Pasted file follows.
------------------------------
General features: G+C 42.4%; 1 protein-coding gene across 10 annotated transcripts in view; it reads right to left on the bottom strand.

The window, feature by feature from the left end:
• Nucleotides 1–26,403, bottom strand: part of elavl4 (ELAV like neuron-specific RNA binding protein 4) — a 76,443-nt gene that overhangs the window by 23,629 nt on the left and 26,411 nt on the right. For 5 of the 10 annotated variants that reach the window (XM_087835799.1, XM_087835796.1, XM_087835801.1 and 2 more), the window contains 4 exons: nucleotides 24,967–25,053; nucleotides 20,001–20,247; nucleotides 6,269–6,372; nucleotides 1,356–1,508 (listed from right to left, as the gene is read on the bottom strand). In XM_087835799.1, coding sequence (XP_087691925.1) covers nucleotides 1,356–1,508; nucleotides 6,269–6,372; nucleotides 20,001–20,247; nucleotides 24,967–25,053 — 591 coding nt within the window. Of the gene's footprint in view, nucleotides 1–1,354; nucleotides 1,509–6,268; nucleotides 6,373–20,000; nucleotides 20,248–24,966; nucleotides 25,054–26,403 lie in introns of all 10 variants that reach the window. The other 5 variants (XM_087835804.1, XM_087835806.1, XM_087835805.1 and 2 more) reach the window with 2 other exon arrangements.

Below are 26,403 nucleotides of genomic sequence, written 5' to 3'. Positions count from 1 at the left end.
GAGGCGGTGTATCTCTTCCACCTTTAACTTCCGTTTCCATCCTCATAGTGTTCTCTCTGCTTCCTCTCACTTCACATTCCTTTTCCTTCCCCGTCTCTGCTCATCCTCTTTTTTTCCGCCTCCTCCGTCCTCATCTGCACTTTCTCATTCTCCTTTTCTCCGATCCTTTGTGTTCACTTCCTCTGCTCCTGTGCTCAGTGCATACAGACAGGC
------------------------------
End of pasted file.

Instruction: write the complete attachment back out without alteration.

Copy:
General features: G+C 42.4%; 1 protein-coding gene across 10 annotated transcripts in view; it reads right to left on the bottom strand.

The window, feature by feature from the left end:
• Nucleotides 1–26,403, bottom strand: part of elavl4 (ELAV like neuron-specific RNA binding protein 4) — a 76,443-nt gene that overhangs the window by 23,629 nt on the left and 26,411 nt on the right. For 5 of the 10 annotated variants that reach the window (XM_087835799.1, XM_087835796.1, XM_087835801.1 and 2 more), the window contains 4 exons: nucleotides 24,967–25,053; nucleotides 20,001–20,247; nucleotides 6,269–6,372; nucleotides 1,356–1,508 (listed from right to left, as the gene is read on the bottom strand). In XM_087835799.1, coding sequence (XP_087691925.1) covers nucleotides 1,356–1,508; nucleotides 6,269–6,372; nucleotides 20,001–20,247; nucleotides 24,967–25,053 — 591 coding nt within the window. Of the gene's footprint in view, nucleotides 1–1,354; nucleotides 1,509–6,268; nucleotides 6,373–20,000; nucleotides 20,248–24,966; nucleotides 25,054–26,403 lie in introns of all 10 variants that reach the window. The other 5 variants (XM_087835804.1, XM_087835806.1, XM_087835805.1 and 2 more) reach the window with 2 other exon arrangements.

Below are 26,403 nucleotides of genomic sequence, written 5' to 3'. Positions count from 1 at the left end.
GAGGCGGTGTATCTCTTCCACCTTTAACTTCCGTTTCCATCCTCATAGTGTTCTCTCTGCTTCCTCTCACTTCACATTCCTTTTCCTTCCCCGTCTCTGCTCATCCTCTTTTTTTCCGCCTCCTCCGTCCTCATCTGCACTTTCTCATTCTCCTTTTCTCCGATCCTTTGTGTTCACTTCCTCTGCTCCTGTGCTCAGTGCATACAGACAGGC